After many years of blogging, and consistent with my desire to move toward retirement, we have ended the Insights blog. Thanks to Doug Bedell for his years of blog support.

Progress Promptings From a Roller Coaster

Posted on August 31, 2015
Filed Under Business, Communication, Technology, The Writing Life | Leave a Comment

One of the truly liberating aspects of a talent like technical writing is the ability to function with minimal support and oversight. That’s the setting you’re likely to find at a start-up company, so don’t overlook the advantages of working for a beckoning startup.

Tom Johnson, of I’d Rather Be Writing, asks: “What qualities should technical writers have to work at startups?” He answers by listing: Technical aptitude, Independence and leadership, Content strategy skills, Versatility and Stability.

Stability? Aside from coming to work each day at an agreed time, what’s that mean in terms of successful technical writing?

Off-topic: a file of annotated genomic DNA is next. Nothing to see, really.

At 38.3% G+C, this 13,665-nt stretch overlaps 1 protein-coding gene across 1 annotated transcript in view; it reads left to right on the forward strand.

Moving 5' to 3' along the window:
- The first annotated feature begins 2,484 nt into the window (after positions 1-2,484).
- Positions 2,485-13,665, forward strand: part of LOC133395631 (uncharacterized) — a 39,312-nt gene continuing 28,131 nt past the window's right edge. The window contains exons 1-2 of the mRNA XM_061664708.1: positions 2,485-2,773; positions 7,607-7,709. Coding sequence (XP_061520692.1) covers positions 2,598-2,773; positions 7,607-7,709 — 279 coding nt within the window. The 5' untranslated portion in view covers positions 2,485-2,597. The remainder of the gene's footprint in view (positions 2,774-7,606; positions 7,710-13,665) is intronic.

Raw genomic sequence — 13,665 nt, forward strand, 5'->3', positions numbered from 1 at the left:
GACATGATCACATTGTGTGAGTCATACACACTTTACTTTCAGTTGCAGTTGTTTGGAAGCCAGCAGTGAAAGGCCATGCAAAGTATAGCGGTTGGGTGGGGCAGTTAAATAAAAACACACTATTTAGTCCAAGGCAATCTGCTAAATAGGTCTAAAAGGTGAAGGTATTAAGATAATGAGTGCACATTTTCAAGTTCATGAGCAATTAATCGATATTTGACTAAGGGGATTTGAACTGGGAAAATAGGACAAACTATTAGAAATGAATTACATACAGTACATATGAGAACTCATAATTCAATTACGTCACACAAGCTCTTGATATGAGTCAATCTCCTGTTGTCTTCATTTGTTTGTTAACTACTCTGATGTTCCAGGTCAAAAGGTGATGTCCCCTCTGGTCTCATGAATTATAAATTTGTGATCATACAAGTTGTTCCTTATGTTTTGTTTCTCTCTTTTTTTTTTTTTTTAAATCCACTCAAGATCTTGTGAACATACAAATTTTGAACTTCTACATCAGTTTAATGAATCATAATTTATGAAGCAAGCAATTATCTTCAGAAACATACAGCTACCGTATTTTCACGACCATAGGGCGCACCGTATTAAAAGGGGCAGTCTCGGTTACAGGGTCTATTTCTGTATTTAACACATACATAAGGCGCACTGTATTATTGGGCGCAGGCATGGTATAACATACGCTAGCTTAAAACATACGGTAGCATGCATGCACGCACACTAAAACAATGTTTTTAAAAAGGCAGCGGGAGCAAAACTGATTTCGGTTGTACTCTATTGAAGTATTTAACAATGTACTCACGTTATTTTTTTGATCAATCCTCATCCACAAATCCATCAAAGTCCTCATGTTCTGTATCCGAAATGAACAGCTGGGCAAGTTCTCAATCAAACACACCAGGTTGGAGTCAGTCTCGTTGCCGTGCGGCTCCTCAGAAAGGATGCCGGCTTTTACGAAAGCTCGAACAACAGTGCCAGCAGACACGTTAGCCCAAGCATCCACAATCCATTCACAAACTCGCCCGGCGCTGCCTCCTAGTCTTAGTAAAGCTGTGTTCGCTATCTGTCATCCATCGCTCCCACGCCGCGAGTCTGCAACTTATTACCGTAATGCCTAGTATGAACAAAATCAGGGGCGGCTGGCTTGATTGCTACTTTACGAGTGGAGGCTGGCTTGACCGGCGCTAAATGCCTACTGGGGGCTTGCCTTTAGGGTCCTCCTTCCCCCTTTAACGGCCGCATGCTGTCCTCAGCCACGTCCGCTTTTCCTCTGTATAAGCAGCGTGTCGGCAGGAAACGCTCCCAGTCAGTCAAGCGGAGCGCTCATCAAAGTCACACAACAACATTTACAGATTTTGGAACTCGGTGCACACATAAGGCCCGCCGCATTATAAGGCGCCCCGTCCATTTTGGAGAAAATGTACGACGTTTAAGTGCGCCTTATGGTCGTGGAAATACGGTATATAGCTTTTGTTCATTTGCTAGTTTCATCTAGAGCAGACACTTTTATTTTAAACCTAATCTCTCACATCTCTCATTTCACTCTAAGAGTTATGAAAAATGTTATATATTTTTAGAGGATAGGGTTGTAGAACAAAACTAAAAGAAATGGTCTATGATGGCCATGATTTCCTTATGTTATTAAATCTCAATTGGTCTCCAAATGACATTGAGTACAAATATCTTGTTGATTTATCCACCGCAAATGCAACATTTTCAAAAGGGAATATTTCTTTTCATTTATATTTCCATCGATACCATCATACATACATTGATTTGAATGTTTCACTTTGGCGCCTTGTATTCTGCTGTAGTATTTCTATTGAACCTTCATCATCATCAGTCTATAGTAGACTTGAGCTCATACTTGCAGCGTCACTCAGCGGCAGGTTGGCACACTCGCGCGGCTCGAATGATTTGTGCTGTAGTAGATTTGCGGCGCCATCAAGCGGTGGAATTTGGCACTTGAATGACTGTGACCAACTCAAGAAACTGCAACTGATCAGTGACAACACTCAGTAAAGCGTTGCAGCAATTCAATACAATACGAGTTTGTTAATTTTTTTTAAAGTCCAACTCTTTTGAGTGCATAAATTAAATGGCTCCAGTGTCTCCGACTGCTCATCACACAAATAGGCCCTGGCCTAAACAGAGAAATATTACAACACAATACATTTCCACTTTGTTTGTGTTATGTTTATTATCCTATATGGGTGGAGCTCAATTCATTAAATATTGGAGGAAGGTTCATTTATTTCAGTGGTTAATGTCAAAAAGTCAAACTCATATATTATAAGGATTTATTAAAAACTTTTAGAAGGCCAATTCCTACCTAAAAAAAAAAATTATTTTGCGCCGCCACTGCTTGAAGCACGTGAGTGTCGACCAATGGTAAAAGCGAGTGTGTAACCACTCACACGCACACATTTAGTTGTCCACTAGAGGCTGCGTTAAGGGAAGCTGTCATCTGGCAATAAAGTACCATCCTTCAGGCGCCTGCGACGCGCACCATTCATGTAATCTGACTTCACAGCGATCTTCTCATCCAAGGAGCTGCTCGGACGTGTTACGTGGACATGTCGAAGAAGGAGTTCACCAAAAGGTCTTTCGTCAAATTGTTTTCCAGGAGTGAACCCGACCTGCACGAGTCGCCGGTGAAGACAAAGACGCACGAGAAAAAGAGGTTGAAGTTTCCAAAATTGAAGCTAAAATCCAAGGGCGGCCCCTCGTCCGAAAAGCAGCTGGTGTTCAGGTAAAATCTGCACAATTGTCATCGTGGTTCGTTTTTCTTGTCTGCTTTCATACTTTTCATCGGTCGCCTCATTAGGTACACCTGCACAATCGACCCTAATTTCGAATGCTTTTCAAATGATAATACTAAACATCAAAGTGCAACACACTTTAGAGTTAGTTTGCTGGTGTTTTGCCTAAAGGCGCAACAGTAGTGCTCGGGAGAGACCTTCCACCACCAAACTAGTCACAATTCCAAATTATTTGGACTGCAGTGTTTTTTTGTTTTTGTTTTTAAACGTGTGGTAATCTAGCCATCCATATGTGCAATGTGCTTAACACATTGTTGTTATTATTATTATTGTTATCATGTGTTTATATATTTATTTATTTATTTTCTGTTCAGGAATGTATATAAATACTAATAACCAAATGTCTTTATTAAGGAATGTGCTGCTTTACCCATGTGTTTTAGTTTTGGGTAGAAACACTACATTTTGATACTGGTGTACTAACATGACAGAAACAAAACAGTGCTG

images-1“To ride the roller coaster of a startup,” Tom explains, “you need to have stability in your career, knowing that if your job dries up you can find another, or that you have savings to cover a period of unemployment during the transition, or that you can handle any changes and continue with the company, perhaps in another role entirely (e.g., support or training manager).”

Actually, as we discovered at a trip to our local, continually-evolving amusement park recently, the roller coaster was among the milder of the thrill rides. You’ve got to be prepared for anything that fate or fortune throw at you these days.

Underlying ability, interest and fortitude still contribute the most to your ability to keep your seat when things get turbulent which, at some point, they most likely will. Close your eyes (for a moment), hold on, circulate, observe and write well. Keep your hands on the car, not up in the air, as the non-achievers tend to do.

Okay, they’re just doing that out of exuberance (or maybe in defiance of fear). But it’s not exuberance that keeps you safely employed at today’s workplaces, or on behalf of today’s clients. It’s ability, vision and diligence. – Doug Bedell


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